Case study: How can prison inmates prepare for success?


The big idea:A sizable group of potential workers — former prison inmates — faces challenges in securing employment. Can they overcome the stigma of past errors and skill deficits?

The scenario: John is looking forward to returning to his hometown in April. He worries that while he’s been away, he may have fallen out of step with the technical and real-world skills employers demand. He would like an entry-level job in an athletic apparel store; his long-term goal is to own a retail store.

Over the past 18 months, he’s made great changes in his attitude and outlook. He has picked up important technical classes and worked on his “soft skills” — public speaking and interviewing. John sees his first job as a path to his new career, his redemption. He knows there is another conversation to prepare for: Explaining his felony conviction for drug distribution, and why his past doesn’t define or determine his future.

About 566,000 ex-offenders leave prison and enter parole each year. An estimated 95 percent of the 2.3 million others in prison will eventually return to society. Once released, probation officers will work with them to reintegrate into daily life, to find work and a stable home — not easy steps.

John recognizes that the people who hire entry-level workers worry about the risks of employee turnover, the risks of loss from theft and the comfort of co-workers or customers with any new employee. These uncertainties are balanced against real investments in training. John knows that adding a past crime can tip the balance away from hiring someone who is otherwise qualified. So how can he transition to productive employment and then, ultimately, as an employer, business owner and taxpayer?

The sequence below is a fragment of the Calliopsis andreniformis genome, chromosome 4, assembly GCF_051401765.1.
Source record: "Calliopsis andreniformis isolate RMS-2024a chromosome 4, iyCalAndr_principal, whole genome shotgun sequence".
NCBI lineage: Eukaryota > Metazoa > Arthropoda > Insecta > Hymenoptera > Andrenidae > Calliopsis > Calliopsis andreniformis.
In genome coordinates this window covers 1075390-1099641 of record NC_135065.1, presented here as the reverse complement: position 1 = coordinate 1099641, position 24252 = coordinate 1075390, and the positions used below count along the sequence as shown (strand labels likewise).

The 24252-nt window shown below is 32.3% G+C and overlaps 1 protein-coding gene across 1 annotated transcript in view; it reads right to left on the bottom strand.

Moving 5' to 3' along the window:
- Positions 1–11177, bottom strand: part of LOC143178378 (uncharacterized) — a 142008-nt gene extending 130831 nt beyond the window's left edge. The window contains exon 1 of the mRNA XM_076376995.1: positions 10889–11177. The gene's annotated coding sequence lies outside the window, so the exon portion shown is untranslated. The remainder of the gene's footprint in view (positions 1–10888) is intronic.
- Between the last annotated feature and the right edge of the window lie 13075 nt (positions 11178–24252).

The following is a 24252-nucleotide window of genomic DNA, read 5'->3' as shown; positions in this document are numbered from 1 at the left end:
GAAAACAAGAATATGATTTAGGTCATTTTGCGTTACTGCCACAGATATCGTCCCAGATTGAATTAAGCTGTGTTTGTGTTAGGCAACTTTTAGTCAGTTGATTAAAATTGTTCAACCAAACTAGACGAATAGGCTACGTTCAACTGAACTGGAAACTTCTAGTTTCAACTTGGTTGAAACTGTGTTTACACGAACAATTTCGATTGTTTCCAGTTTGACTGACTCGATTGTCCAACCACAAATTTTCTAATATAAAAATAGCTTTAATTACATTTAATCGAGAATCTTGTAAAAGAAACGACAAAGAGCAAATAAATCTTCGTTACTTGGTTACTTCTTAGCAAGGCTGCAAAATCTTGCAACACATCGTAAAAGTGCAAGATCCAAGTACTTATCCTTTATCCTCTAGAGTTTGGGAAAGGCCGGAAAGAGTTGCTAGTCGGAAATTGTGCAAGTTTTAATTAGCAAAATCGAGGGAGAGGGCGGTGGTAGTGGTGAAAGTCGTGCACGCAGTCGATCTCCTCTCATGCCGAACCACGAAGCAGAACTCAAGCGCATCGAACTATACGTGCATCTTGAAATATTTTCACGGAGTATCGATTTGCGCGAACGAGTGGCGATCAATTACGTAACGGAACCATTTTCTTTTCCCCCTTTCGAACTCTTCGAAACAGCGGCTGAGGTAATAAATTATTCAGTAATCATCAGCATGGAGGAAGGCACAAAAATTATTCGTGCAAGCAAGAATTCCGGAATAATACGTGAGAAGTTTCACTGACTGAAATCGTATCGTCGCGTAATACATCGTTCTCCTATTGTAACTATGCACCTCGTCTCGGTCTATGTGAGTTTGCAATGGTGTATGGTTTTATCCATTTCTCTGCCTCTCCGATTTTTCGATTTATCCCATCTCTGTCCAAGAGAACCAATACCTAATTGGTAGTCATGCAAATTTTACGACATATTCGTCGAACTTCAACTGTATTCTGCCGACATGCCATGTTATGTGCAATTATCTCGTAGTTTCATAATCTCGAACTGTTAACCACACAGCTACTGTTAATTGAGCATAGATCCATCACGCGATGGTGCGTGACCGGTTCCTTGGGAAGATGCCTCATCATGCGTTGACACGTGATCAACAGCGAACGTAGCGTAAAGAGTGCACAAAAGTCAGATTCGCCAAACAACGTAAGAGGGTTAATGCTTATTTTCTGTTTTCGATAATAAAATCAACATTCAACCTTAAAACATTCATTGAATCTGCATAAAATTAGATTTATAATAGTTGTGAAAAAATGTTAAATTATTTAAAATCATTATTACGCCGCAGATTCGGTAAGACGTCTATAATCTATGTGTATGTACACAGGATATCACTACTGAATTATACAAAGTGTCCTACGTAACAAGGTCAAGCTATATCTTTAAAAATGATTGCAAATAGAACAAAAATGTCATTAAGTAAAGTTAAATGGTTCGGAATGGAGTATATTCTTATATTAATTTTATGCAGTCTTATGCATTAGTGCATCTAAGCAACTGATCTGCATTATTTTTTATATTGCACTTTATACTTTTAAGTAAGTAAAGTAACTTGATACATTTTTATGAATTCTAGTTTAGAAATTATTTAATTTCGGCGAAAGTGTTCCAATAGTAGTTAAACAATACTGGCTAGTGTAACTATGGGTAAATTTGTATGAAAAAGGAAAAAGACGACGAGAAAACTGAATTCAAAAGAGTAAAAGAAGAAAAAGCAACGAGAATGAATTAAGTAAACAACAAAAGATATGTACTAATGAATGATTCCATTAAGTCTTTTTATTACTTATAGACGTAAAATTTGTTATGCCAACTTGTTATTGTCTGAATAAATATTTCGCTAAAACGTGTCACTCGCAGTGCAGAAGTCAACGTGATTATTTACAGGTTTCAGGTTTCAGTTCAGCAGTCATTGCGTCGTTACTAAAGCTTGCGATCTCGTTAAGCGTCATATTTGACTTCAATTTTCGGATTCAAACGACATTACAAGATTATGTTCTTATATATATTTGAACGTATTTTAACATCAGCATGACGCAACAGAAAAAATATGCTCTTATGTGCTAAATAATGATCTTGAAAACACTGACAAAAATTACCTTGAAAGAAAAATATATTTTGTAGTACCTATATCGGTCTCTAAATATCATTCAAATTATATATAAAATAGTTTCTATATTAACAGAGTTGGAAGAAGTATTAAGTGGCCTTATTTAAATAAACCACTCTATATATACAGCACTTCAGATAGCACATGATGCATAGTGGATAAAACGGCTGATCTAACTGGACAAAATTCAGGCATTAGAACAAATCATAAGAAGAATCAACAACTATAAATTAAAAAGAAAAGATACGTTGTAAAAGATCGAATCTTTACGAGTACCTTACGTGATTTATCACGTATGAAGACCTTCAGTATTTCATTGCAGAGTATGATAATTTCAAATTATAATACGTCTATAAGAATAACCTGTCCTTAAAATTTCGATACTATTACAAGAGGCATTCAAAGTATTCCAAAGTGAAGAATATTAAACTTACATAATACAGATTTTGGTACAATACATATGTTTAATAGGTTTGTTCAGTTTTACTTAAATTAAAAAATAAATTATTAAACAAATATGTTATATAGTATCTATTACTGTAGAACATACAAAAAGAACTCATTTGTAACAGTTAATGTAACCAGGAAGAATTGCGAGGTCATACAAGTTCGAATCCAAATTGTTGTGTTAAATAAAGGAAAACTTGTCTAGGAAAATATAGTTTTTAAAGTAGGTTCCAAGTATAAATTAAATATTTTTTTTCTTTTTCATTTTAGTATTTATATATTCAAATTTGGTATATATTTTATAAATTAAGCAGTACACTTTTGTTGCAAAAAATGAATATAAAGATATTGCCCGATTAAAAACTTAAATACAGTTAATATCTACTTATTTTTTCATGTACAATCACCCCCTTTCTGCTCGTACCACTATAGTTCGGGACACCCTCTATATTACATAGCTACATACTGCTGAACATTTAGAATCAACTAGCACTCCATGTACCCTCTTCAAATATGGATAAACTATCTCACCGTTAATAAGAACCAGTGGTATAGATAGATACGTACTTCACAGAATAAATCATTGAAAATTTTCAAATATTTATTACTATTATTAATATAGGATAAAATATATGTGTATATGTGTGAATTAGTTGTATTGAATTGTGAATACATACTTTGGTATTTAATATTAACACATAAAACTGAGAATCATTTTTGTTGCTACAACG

Continue Reading @ Washington Post

 

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2 thoughts on “Case study: How can prison inmates prepare for success?

  1. Employers will hire them if they have a proven ability to work 50 or even 60 hours per week while in prison. If the government would eliminate barriers to prison employment, this could happen. The government would eliminate barriers to prison employment if prison industries only made goods now made overseas. Everybody can win! Private employment, negotiated wages below minimum wages, a nest egg for prisoners upon release, and a better private enterprise environment than now provided by the state in prison. Please read, “Prison & Slavery – A Surprising Comparison.”

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  2. One of the biggest hurdles besides breaking through the mind set of one’s community is ATTITUDE – that is of the offender. It is difficult enough to deal with the realization that finding employment and often times housing, will be difficult. A positive attitude is paramount in being successful after incarceration, I should know. I spent 2 years behind the fence and after release I was able to obtain employment in the legal field, eventually going to work as a legal assistant for the state that sent me up.

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